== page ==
7:21 PM  
Anonymous Vince said...


I thought you would like to know that you were mentioned several times in the interview that is linked here: http://naturebatslast.podbean.com/. It is the latest broadcast. I was hoping that Guy and Mike would take the time to interview you. Like yourself, Guy doesn't believe in possibility of turning our "predicament" around. He believes that mother nature will have the last say, whether we like it or not. His take is that industrial civilization has played itself out.

Gore Vidal pretty much said that our system was a sham, "..our democracy is the greatest form of bribery in history...". It is hard to refute the cultural, environmental, and statistical evidence that things don't look good for the near future.

I personally am looking to move some place where I can still enjoy the amenities of public water / sewage, paved roads, etc. However, I need to be away from mechanical and cultural noise of our time. As you and others have said before, there is no sense in reasoning with the unreasonable.

Ever since reading this quote in one of the Zeitgeist Movies I have longed for a deeper sense of solitude. Krishnamurti: “It is no measure of health to be well adjusted to a profoundly sick society.”


7:21 PM  
Blogger Morris Berman said...


Did I recommend it? I don't remember reading it...


7:40 PM  
Anonymous Dan said...

Thanks for telling me about Turkle's latest. As I said in my last post, this is truly a wretched time to be alive. I almost envy anyone who died before all this techno-crap took hold. In 1992 there were only 5 million cell phones. Can you imagine what life will be like in the US 20 or 30 years from now? "Even the walls have ears" Tacitus said and I can easily see something intrusive contained within each wall of a dwelling. Yes, conversation is dying and it is becoming increasingly hard for me to go anywhere these days. If knowledge is indeed, as the Greeks held, a social construct then what new knowledge can be constructed if everyone is so thoroughly self-absorbed in technology? I only hope I can die as a Buddahsatva so I can choose whether to return to earth or not. You can surely guess what my choice would be.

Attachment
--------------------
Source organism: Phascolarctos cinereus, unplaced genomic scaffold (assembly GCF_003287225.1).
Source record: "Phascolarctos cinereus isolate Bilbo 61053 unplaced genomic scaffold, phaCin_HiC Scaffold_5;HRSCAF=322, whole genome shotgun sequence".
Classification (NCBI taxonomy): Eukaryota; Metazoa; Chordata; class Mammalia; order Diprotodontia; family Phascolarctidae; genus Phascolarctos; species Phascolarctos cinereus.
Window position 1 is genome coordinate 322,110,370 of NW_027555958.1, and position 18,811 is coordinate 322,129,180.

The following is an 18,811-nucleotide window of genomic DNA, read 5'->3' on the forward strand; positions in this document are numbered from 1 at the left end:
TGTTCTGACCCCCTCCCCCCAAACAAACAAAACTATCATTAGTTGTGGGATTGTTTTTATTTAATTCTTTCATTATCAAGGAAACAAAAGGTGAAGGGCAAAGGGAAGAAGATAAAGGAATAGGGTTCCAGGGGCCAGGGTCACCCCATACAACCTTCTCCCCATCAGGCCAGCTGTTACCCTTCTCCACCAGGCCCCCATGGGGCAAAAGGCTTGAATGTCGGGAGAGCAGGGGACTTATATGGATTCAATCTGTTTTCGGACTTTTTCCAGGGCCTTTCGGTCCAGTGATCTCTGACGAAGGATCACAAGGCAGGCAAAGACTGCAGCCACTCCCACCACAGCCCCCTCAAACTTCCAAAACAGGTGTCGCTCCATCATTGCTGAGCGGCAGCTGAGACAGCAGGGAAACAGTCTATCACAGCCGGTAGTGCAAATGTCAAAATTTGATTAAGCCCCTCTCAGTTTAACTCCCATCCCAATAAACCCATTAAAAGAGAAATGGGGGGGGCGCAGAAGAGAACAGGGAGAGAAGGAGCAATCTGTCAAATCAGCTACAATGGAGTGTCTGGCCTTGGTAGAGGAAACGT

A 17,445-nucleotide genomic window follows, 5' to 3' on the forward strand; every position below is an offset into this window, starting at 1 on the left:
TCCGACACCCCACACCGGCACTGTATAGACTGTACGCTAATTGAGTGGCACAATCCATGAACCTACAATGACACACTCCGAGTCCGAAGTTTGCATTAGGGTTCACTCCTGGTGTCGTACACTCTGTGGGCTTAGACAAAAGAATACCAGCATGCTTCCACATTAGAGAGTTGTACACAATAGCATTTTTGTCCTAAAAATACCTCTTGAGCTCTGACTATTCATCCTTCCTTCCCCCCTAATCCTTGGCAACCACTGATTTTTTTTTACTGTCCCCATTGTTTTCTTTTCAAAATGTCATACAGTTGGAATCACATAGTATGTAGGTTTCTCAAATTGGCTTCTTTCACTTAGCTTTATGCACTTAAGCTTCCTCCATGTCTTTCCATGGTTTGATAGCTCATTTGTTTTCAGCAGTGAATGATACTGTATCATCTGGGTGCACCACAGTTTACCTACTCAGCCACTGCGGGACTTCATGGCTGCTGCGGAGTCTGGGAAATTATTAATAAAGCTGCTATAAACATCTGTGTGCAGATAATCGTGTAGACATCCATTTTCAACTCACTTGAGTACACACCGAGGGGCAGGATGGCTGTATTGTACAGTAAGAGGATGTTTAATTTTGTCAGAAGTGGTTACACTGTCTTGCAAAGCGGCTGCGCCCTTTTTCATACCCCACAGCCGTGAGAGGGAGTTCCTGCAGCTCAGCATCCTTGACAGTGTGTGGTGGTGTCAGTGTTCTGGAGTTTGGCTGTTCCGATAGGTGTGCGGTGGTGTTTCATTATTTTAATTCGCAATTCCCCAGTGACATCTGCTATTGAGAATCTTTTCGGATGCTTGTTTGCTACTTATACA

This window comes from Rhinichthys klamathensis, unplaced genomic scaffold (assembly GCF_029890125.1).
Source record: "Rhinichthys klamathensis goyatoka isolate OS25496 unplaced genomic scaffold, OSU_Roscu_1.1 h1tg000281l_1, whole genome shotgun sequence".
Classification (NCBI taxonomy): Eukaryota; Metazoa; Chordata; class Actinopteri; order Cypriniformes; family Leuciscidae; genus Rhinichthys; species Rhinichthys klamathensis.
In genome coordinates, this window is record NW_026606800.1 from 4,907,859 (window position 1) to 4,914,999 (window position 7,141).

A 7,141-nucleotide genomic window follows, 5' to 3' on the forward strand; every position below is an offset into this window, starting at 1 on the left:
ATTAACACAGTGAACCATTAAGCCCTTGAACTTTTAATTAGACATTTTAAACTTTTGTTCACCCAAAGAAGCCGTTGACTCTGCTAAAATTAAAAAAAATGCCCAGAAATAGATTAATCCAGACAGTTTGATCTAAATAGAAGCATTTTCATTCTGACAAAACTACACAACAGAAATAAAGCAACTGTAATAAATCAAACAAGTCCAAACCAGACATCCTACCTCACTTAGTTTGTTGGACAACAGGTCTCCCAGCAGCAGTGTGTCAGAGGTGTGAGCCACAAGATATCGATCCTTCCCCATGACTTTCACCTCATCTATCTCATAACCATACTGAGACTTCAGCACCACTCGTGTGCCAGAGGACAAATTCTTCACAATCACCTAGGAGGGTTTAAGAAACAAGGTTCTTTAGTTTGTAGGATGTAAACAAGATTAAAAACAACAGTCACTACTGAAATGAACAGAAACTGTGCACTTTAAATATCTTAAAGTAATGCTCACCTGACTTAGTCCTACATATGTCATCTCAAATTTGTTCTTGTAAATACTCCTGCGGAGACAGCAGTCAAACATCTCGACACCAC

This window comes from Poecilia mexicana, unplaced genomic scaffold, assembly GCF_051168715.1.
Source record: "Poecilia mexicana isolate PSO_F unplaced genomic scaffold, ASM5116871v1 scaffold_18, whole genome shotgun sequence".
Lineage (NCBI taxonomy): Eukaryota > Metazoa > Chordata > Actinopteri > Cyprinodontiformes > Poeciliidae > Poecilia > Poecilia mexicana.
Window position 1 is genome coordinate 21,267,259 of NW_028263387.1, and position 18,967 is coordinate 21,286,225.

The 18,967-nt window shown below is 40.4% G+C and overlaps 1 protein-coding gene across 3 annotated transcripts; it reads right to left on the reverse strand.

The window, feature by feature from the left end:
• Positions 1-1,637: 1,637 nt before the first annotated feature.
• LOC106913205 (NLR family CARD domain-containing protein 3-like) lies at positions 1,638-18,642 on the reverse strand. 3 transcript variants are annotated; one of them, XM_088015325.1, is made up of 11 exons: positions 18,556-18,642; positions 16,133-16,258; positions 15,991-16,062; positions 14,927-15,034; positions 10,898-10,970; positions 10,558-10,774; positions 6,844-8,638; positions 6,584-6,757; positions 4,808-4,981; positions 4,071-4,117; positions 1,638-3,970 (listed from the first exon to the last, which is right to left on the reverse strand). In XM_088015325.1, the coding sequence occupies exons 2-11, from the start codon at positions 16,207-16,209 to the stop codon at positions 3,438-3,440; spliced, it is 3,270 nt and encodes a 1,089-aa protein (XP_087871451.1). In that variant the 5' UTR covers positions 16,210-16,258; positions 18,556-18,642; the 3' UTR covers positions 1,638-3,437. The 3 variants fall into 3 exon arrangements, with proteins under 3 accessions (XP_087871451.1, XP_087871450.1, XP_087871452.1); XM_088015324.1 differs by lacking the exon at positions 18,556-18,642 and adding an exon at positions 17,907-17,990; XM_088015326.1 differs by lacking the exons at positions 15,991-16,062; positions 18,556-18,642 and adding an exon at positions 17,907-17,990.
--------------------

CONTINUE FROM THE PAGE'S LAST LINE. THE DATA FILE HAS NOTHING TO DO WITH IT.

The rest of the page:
7:29 AM  
Blogger Morris Berman said...


I accidentally deleted somebody's post today; can't remember who it was. Sorry! Part of my being technologically challenged, I guess. So if anyone did send in a message recently and it didn't appear, please re-send, thanks.


9:08 AM  
Anonymous Net said...

Haha I assume that is Absent Minded humor? You totally quoted it.

9:20 AM  
Blogger Morris Berman said...


You wd know better than me. Keep in mind that I'm in my 70s now and increasingly senile, as all of my enemies will assure you. I have a cane, and I drool a lot. Occasionally, I go outside, wave my cane at the skies, and yell at the injustice of life.


10:26 AM  
Blogger Morris Berman said...

These are your neighbors, and they are a collection of buffoons!:


10:46 AM  
Blogger Marc L Bernstein said...

a new article by Frank Rotering:


"The brutal truth is that the young have been forsaken. The old have left them to suffer from the coming degradation and chaos, to raise their children in an unfolding apocalypse, and quite possibly to die an early and agonizing death."

Dr. Berman has written "Why America Failed". Perhaps books or articles should be written entitled something like "Why civilization failed", "Why humanity became extinct (a post-mortem)" or "How bad is the 6th mass extinction going to be?"

2:07 PM  
Anonymous Kevin said...

Excellent Rebecca Solnit essay from Harper's about a year ago: http://harpers.org/archive/2014/12/poison-apples/

2:52 PM